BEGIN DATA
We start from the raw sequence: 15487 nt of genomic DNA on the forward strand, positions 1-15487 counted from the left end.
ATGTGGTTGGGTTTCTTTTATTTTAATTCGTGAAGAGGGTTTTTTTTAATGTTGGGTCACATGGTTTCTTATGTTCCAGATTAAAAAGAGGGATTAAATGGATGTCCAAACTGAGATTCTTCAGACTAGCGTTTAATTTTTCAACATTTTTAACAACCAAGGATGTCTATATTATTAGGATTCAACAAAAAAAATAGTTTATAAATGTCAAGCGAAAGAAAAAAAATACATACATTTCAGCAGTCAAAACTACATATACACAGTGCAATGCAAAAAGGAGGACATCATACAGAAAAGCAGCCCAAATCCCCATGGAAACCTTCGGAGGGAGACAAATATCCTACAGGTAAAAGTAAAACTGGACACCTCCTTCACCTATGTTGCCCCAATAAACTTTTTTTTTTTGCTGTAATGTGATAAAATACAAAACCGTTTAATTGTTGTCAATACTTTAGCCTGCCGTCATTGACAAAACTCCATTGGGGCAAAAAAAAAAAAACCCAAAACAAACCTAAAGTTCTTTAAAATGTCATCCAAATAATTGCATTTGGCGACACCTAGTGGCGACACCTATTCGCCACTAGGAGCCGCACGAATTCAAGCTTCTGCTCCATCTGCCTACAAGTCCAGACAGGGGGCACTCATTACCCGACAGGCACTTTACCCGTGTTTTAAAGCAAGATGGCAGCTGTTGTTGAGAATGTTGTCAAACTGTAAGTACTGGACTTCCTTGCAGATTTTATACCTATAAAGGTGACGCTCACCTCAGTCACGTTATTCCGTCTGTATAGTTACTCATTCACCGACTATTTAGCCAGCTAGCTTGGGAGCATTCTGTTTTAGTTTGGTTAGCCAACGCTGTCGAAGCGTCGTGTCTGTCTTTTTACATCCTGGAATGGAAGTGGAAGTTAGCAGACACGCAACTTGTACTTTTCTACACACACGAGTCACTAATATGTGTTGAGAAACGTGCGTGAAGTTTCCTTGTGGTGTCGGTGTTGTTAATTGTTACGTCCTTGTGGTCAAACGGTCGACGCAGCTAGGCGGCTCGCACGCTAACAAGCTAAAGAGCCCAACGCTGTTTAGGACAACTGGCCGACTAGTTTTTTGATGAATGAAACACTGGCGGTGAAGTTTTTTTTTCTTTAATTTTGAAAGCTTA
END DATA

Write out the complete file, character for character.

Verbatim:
We start from the raw sequence: 15487 nt of genomic DNA on the forward strand, positions 1-15487 counted from the left end.
ATGTGGTTGGGTTTCTTTTATTTTAATTCGTGAAGAGGGTTTTTTTTAATGTTGGGTCACATGGTTTCTTATGTTCCAGATTAAAAAGAGGGATTAAATGGATGTCCAAACTGAGATTCTTCAGACTAGCGTTTAATTTTTCAACATTTTTAACAACCAAGGATGTCTATATTATTAGGATTCAACAAAAAAAATAGTTTATAAATGTCAAGCGAAAGAAAAAAAATACATACATTTCAGCAGTCAAAACTACATATACACAGTGCAATGCAAAAAGGAGGACATCATACAGAAAAGCAGCCCAAATCCCCATGGAAACCTTCGGAGGGAGACAAATATCCTACAGGTAAAAGTAAAACTGGACACCTCCTTCACCTATGTTGCCCCAATAAACTTTTTTTTTTTGCTGTAATGTGATAAAATACAAAACCGTTTAATTGTTGTCAATACTTTAGCCTGCCGTCATTGACAAAACTCCATTGGGGCAAAAAAAAAAAAACCCAAAACAAACCTAAAGTTCTTTAAAATGTCATCCAAATAATTGCATTTGGCGACACCTAGTGGCGACACCTATTCGCCACTAGGAGCCGCACGAATTCAAGCTTCTGCTCCATCTGCCTACAAGTCCAGACAGGGGGCACTCATTACCCGACAGGCACTTTACCCGTGTTTTAAAGCAAGATGGCAGCTGTTGTTGAGAATGTTGTCAAACTGTAAGTACTGGACTTCCTTGCAGATTTTATACCTATAAAGGTGACGCTCACCTCAGTCACGTTATTCCGTCTGTATAGTTACTCATTCACCGACTATTTAGCCAGCTAGCTTGGGAGCATTCTGTTTTAGTTTGGTTAGCCAACGCTGTCGAAGCGTCGTGTCTGTCTTTTTACATCCTGGAATGGAAGTGGAAGTTAGCAGACACGCAACTTGTACTTTTCTACACACACGAGTCACTAATATGTGTTGAGAAACGTGCGTGAAGTTTCCTTGTGGTGTCGGTGTTGTTAATTGTTACGTCCTTGTGGTCAAACGGTCGACGCAGCTAGGCGGCTCGCACGCTAACAAGCTAAAGAGCCCAACGCTGTTTAGGACAACTGGCCGACTAGTTTTTTGATGAATGAAACACTGGCGGTGAAGTTTTTTTTTCTTTAATTTTGAAAGCTTA